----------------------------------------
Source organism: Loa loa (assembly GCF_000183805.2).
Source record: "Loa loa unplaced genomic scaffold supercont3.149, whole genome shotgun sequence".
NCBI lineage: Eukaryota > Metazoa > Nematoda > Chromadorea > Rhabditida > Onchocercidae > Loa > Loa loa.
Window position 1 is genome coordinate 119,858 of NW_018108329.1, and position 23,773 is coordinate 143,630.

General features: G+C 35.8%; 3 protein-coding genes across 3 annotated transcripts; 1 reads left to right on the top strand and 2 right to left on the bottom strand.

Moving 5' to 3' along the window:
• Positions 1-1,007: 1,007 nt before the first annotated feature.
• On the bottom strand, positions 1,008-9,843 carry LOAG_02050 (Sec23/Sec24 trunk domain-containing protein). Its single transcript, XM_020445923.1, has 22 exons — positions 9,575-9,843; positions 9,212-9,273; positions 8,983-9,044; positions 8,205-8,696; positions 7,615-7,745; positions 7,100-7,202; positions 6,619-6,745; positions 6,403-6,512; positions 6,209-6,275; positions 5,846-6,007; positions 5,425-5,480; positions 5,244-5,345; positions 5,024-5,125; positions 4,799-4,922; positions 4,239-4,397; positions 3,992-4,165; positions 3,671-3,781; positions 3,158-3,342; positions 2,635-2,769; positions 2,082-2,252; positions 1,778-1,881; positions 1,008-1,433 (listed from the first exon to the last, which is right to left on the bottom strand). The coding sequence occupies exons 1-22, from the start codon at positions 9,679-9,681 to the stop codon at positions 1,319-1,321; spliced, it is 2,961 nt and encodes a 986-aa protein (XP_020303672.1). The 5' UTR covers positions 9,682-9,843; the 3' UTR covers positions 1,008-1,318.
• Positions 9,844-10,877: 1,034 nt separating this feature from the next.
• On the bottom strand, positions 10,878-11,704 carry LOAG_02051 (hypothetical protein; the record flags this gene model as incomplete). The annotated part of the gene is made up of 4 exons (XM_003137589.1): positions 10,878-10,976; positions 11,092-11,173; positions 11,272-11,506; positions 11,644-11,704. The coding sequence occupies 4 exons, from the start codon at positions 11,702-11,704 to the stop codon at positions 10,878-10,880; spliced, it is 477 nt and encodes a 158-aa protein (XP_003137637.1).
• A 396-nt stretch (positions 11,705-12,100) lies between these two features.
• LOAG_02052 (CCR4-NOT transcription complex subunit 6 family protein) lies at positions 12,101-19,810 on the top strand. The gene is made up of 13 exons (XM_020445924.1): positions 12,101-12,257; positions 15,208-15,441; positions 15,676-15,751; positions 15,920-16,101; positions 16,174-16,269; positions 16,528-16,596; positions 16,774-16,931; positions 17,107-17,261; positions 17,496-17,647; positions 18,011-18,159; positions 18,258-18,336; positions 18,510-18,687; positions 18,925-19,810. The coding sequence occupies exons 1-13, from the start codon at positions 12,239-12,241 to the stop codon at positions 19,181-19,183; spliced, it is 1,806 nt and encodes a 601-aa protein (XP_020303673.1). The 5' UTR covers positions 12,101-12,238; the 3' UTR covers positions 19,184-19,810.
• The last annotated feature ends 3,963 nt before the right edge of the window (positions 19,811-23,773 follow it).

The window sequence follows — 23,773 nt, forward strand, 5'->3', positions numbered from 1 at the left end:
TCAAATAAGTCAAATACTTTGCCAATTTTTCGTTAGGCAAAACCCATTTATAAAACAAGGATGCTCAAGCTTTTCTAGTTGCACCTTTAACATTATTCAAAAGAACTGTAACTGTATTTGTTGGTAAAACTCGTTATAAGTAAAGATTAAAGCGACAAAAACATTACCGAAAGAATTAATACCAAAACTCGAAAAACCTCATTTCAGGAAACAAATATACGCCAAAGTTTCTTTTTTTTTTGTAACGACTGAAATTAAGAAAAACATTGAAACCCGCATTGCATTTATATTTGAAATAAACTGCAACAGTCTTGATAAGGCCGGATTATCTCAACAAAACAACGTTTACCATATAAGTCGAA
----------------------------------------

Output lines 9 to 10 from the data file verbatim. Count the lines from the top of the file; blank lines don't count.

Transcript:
• Positions 9,844-10,877: 1,034 nt separating this feature from the next.
• On the bottom strand, positions 10,878-11,704 carry LOAG_02051 (hypothetical protein; the record flags this gene model as incomplete). The annotated part of the gene is made up of 4 exons (XM_003137589.1): positions 10,878-10,976; positions 11,092-11,173; positions 11,272-11,506; positions 11,644-11,704. The coding sequence occupies 4 exons, from the start codon at positions 11,702-11,704 to the stop codon at positions 10,878-10,880; spliced, it is 477 nt and encodes a 158-aa protein (XP_003137637.1).